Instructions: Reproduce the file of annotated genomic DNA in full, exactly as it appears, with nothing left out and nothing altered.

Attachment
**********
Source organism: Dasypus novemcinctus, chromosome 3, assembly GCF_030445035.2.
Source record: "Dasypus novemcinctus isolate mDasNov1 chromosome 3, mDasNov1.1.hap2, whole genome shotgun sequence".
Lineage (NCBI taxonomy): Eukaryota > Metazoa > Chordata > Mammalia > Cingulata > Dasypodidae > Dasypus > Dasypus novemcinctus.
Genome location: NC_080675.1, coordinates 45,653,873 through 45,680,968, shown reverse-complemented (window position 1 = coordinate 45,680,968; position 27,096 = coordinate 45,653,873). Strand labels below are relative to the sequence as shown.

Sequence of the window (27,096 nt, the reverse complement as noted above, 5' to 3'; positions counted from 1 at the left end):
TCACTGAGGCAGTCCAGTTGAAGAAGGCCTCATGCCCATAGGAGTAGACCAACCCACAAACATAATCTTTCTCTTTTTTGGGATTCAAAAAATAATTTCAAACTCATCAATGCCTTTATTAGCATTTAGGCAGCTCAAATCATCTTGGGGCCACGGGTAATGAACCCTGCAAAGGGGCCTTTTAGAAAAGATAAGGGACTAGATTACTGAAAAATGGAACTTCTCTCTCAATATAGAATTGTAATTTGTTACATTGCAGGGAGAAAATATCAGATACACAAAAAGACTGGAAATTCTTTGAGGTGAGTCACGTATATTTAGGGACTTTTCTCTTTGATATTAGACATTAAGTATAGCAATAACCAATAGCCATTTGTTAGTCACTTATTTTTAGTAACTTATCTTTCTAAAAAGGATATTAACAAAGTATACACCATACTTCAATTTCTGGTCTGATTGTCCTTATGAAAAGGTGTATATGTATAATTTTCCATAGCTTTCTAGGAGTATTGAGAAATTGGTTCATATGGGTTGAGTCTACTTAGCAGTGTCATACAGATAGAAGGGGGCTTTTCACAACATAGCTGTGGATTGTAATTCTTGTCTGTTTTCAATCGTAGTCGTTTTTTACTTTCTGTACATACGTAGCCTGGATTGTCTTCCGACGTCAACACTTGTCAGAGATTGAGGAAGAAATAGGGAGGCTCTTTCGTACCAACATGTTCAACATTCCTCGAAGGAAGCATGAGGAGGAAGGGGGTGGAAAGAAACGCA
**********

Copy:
Source organism: Dasypus novemcinctus, chromosome 3, assembly GCF_030445035.2.
Source record: "Dasypus novemcinctus isolate mDasNov1 chromosome 3, mDasNov1.1.hap2, whole genome shotgun sequence".
Lineage (NCBI taxonomy): Eukaryota > Metazoa > Chordata > Mammalia > Cingulata > Dasypodidae > Dasypus > Dasypus novemcinctus.
Genome location: NC_080675.1, coordinates 45,653,873 through 45,680,968, shown reverse-complemented (window position 1 = coordinate 45,680,968; position 27,096 = coordinate 45,653,873). Strand labels below are relative to the sequence as shown.

Sequence of the window (27,096 nt, the reverse complement as noted above, 5' to 3'; positions counted from 1 at the left end):
TCACTGAGGCAGTCCAGTTGAAGAAGGCCTCATGCCCATAGGAGTAGACCAACCCACAAACATAATCTTTCTCTTTTTTGGGATTCAAAAAATAATTTCAAACTCATCAATGCCTTTATTAGCATTTAGGCAGCTCAAATCATCTTGGGGCCACGGGTAATGAACCCTGCAAAGGGGCCTTTTAGAAAAGATAAGGGACTAGATTACTGAAAAATGGAACTTCTCTCTCAATATAGAATTGTAATTTGTTACATTGCAGGGAGAAAATATCAGATACACAAAAAGACTGGAAATTCTTTGAGGTGAGTCACGTATATTTAGGGACTTTTCTCTTTGATATTAGACATTAAGTATAGCAATAACCAATAGCCATTTGTTAGTCACTTATTTTTAGTAACTTATCTTTCTAAAAAGGATATTAACAAAGTATACACCATACTTCAATTTCTGGTCTGATTGTCCTTATGAAAAGGTGTATATGTATAATTTTCCATAGCTTTCTAGGAGTATTGAGAAATTGGTTCATATGGGTTGAGTCTACTTAGCAGTGTCATACAGATAGAAGGGGGCTTTTCACAACATAGCTGTGGATTGTAATTCTTGTCTGTTTTCAATCGTAGTCGTTTTTTACTTTCTGTACATACGTAGCCTGGATTGTCTTCCGACGTCAACACTTGTCAGAGATTGAGGAAGAAATAGGGAGGCTCTTTCGTACCAACATGTTCAACATTCCTCGAAGGAAGCATGAGGAGGAAGGGGGTGGAAAGAAACGCA